Semenenko & Belogurov at the “Crossroads”


PREVIN: Violin Sonata No. 2. SCHEMMER: Violin Sonata. GAY: Violin Sonata / Aleksey Semenenko, vln; Artem Belogurov, pno / Bis SACD-2545

This album presents violin sonatas by three American composers who normally don’t get much exposure on disc, of which the only one I’ve heard of (but haven’t heard any of his music before) is André Previn. Of Tony Schemmer and Paul Gay, I know nothing except for what the liner notes tell me, that the first is a New Yorker who loved musicals, operas and Leonard Bernstein’s Young People’s Concerts and “pursued jazz and conducting at the New England Conservatory,” and that the second hails from New Brunswick, Maine, also studied at the New England Conservatory and later in London, played the trombone and pursued conducting.

To be honest, I never thought very much of Previn as either a jazz pianist or a conductor; to me, he was just OK, nothing really special, yet this Violin Sonata is a surprisingly creative piece, leaning a bit here and there towards modern harmonies but largely tonal. Yet the music is highly creative and unpredictable, and both Semenenko and Belogurov play the heck out of it. Semenenko has the kind of lean, bright, razor-sharp timbre that is very much in vogue nowadays; he plays with a very light, quick vibrato and has impeccable control of phrasing, technique and rhythm, all of which work splendidly in this piece. Belogurov isn’t quite as exciting a player, but he’s not bland, either, the result being a very satisfying performance. I can’t say how this compares to other recordings of this work since I’ve not heard any, but on its own merits I’d say it’s up there with any rival recording.

Even better is the violin sonata of Tony Schemmer, which is steeped in jazz devices and calls for the performers to swing. Belogurov does pretty well in this respect but Semenenko is even better, curving and shaping his lines with the insouciance of Stéphane Grappelli. A shame that the famed French violinist never played it—it’s clearly his cup of tea. Moreover, Schemmer keeps the listener on his or her toes by constantly shifting the meter and taking the music into very unexpected side roads as it develops; this is clearly a first-rate and very American piece. I especially liked the brief passage at 4:45 in the first movement where Schemmer has the violin and the piano running figures in opposite directions. The second movement has strong hints of the blues, reminding me of some of William Grant Still’s compositions, while the third is a real swinger in asymmetric rhythm, with both artists giving it their all. But there’s also a fourth movement, and here Schemmer writes in a surprisingly formal 4/4 for the piano introduction, only bringing in a bit of jazz swing once the violin arrives, playing simple figures until the piano starts to swing, leading both instruments into a nice little duet in 5/4 which later leads into a two-voiced fugue. A really fun and interesting piece!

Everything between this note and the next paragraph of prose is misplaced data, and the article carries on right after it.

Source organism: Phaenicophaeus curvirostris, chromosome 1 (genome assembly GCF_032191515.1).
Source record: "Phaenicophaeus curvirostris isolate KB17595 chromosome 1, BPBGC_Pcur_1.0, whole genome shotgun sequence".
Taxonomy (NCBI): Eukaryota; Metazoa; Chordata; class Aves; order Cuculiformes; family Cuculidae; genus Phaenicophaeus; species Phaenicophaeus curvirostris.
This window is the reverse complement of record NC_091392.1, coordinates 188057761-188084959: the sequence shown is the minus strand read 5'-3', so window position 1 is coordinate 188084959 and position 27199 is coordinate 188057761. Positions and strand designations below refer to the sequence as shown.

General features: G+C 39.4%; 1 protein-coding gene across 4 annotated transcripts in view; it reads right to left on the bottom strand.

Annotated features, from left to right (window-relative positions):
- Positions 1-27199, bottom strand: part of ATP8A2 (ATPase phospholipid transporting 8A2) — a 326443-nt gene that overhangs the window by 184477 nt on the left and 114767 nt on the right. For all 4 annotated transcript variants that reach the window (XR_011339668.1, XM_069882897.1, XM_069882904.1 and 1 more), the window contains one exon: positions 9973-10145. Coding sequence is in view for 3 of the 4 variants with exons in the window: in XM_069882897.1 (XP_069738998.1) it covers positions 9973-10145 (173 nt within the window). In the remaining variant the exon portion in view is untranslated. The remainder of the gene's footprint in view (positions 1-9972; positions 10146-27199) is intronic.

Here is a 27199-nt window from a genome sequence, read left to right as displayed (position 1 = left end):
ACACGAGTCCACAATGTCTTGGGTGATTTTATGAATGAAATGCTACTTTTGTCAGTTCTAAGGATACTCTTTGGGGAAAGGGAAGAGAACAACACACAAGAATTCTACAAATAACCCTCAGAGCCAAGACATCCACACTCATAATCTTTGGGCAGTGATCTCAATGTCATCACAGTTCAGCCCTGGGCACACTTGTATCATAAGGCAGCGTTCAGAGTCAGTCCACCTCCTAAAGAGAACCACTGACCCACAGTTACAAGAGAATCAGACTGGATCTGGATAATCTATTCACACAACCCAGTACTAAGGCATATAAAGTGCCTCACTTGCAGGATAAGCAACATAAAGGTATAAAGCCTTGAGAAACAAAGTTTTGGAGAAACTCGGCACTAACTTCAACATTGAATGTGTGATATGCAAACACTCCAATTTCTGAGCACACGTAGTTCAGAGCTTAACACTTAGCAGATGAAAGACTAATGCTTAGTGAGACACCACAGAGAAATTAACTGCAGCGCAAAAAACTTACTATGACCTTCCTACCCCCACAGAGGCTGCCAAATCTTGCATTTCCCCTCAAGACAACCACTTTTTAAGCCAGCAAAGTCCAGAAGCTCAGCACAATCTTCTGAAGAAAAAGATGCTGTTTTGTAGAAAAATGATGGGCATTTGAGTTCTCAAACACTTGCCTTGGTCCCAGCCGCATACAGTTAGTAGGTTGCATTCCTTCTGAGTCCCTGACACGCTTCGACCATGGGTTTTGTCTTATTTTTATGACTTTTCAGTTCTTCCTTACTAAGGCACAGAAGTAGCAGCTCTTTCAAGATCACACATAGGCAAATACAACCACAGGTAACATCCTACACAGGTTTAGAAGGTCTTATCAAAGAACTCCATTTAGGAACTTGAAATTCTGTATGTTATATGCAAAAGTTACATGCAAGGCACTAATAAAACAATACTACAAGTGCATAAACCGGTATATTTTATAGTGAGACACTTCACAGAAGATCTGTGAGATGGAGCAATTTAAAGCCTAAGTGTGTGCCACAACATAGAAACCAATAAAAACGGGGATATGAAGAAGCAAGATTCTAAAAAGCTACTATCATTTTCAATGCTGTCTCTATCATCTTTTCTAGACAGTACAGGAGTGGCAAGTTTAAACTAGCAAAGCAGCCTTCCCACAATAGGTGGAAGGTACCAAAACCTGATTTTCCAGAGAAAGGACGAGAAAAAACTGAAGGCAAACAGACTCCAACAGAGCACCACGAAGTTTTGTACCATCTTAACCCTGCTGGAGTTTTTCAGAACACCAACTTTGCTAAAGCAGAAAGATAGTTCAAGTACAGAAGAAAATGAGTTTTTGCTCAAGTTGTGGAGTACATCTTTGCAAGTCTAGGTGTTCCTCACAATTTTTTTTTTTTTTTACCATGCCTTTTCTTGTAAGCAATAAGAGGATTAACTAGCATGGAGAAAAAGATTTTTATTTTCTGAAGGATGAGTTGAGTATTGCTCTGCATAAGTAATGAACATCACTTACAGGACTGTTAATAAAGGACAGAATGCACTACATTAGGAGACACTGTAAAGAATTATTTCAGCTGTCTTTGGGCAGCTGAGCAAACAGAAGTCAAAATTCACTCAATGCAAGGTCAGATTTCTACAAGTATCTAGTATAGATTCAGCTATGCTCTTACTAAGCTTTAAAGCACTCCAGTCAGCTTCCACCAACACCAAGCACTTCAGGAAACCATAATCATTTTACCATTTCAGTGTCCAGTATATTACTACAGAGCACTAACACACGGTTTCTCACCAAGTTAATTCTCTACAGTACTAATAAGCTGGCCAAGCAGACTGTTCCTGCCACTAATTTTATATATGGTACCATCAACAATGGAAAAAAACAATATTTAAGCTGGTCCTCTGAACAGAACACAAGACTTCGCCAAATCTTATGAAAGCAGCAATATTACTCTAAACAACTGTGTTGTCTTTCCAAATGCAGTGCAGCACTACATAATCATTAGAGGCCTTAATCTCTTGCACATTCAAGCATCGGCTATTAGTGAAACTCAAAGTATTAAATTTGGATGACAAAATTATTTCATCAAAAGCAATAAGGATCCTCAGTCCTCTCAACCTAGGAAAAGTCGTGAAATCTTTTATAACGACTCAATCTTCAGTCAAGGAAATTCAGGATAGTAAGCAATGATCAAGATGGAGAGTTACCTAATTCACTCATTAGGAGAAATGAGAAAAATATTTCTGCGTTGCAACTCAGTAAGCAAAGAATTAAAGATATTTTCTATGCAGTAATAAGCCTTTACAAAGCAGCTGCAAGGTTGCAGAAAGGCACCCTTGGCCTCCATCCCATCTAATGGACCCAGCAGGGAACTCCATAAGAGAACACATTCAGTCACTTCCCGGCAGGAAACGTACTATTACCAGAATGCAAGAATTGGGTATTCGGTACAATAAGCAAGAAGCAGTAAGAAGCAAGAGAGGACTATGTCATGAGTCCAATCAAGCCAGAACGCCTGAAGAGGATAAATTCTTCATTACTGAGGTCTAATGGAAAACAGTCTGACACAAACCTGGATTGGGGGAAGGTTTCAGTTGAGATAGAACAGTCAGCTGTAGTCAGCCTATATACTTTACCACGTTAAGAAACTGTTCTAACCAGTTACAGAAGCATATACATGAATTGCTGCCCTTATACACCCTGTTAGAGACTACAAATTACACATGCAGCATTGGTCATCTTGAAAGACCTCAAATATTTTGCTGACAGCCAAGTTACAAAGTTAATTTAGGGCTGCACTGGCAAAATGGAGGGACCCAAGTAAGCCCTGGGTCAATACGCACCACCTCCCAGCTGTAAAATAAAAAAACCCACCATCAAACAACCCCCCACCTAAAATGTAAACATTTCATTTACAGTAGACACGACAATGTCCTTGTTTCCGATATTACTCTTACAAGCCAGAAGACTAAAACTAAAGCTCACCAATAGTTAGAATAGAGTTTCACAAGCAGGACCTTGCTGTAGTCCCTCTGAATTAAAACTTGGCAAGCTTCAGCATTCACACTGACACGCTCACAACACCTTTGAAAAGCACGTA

Gay’s sonata opens with an echt-Romantic figure played by the solo violin; after the piano’s entrance, the music moves along with a nice melodic line that is not too surgary, and the music develops in an interesting manner. The tempo picks up around the three-minute mark as the movement fairly gallops along for a while before slowing back down for its conclusion. The second movement opens with violin pizzicato, the piano also playing clipped single notes for a while; this is a graceful but still interesting waltz. The waltz tempo continues into the third movement, titled “Idyll,” and here I was a bit bored since the music just ruminated and didn’t really go much of anywhere despite a switch to march time in the middle. Fortunately the last movement, titled “Games and Epilogue,” is more interesting and unexpected.

All in all, then, a surprisingly interesting collection of pieces, of which only the Gay sonata has any real structural weaknesses. I really liked this disc because at least these musicians took some risks for a change.

—© 2021 Lynn René Bayley

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